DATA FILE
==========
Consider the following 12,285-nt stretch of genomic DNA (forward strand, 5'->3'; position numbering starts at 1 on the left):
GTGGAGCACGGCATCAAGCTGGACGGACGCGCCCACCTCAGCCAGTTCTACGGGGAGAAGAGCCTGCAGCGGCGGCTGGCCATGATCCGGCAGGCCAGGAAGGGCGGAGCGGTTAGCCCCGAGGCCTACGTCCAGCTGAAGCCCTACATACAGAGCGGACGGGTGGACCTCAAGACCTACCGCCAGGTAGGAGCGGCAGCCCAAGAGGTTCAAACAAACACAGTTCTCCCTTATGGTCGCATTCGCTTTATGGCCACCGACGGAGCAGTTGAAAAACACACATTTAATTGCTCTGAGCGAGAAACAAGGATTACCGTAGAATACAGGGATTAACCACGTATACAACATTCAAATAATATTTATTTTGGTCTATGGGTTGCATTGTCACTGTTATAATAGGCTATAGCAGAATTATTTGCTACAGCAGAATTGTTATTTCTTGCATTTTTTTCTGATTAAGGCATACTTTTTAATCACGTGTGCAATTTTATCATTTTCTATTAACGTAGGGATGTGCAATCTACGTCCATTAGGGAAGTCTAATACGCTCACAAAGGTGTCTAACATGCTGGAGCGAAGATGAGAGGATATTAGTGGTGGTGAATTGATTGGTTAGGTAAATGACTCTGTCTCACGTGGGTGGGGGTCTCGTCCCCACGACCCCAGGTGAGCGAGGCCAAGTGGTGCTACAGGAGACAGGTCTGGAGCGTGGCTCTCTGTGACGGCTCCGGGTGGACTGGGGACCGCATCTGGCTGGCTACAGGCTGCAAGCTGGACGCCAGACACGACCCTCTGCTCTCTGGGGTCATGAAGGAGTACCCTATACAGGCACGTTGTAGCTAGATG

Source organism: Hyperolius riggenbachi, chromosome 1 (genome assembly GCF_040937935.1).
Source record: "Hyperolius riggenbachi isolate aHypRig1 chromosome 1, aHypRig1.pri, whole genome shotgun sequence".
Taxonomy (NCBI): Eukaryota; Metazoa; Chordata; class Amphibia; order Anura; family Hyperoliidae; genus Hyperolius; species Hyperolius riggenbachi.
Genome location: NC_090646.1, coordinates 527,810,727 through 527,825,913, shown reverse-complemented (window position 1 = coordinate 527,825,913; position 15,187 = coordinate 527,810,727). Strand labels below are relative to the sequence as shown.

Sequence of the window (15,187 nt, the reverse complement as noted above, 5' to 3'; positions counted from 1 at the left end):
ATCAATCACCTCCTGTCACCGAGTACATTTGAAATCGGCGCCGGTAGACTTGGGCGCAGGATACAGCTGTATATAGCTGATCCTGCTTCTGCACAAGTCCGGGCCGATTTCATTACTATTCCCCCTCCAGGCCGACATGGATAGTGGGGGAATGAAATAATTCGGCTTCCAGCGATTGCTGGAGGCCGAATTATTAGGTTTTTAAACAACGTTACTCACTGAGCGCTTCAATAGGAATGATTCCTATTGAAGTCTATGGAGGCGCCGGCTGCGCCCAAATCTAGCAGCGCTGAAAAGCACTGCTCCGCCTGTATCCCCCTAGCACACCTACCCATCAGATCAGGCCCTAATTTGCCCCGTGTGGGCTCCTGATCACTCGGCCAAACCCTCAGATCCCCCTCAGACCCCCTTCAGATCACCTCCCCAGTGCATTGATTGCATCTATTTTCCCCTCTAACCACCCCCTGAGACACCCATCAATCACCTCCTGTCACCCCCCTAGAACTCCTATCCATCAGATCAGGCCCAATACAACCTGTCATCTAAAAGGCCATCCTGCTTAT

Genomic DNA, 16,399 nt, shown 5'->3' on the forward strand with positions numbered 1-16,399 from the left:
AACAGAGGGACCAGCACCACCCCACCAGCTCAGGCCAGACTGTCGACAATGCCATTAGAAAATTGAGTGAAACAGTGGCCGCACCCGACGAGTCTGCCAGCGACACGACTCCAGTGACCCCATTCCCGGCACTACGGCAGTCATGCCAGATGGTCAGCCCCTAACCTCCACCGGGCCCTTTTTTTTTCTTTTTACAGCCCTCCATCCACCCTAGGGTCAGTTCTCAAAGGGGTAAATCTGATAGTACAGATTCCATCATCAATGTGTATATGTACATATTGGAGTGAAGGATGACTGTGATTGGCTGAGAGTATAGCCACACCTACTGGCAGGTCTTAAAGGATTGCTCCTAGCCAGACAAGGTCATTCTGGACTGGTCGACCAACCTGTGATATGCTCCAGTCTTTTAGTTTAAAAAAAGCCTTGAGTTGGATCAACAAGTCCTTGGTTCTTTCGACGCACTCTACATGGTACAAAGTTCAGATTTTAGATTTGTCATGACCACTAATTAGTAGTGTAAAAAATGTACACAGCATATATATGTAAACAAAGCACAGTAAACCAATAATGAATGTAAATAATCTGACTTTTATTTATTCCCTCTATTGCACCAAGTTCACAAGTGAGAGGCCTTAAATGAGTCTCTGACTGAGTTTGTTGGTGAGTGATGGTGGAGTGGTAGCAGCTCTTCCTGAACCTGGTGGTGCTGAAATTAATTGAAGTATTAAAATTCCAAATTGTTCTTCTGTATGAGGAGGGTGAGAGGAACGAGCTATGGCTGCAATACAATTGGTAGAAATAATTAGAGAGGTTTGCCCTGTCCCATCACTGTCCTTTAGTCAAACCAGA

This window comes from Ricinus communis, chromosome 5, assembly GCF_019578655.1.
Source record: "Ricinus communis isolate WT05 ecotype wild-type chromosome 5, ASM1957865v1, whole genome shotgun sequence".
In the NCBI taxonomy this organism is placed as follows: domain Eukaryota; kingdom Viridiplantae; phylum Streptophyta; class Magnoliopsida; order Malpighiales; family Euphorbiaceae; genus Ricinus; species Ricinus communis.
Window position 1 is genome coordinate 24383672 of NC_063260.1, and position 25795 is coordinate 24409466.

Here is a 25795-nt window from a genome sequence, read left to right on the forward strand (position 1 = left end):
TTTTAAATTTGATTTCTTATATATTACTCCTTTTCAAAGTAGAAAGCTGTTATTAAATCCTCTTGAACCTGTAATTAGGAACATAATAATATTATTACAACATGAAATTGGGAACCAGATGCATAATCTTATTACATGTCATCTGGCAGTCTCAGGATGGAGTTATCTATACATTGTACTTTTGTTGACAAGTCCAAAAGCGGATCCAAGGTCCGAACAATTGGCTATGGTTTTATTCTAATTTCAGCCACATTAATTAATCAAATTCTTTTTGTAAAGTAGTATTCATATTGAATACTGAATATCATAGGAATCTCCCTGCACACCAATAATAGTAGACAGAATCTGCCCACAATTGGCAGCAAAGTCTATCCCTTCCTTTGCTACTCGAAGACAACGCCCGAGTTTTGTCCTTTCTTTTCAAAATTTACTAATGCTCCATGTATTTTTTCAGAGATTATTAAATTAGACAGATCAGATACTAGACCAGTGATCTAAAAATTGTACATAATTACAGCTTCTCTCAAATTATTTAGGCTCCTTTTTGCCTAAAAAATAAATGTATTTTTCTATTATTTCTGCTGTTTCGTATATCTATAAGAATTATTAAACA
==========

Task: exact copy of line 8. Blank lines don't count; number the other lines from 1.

ATCAATCACCTCCTGTCACCGAGTACATTTGAAATCGGCGCCGGTAGACTTGGGCGCAGGATACAGCTGTATATAGCTGATCCTGCTTCTGCACAAGTCCGGGCCGATTTCATTACTATTCCCCCTCCAGGCCGACATGGATAGTGGGGGAATGAAATAATTCGGCTTCCAGCGATTGCTGGAGGCCGAATTATTAGGTTTTTAAACAACGTTACTCACTGAGCGCTTCAATAGGAATGATTCCTATTGAAGTCTATGGAGGCGCCGGCTGCGCCCAAATCTAGCAGCGCTGAAAAGCACTGCTCCGCCTGTATCCCCCTAGCACACCTACCCATCAGATCAGGCCCTAATTTGCCCCGTGTGGGCTCCTGATCACTCGGCCAAACCCTCAGATCCCCCTCAGACCCCCTTCAGATCACCTCCCCAGTGCATTGATTGCATCTATTTTCCCCTCTAACCACCCCCTGAGACACCCATCAATCACCTCCTGTCACCCCCCTAGAACTCCTATCCATCAGATCAGGCCCAATACAACCTGTCATCTAAAAGGCCATCCTGCTTAT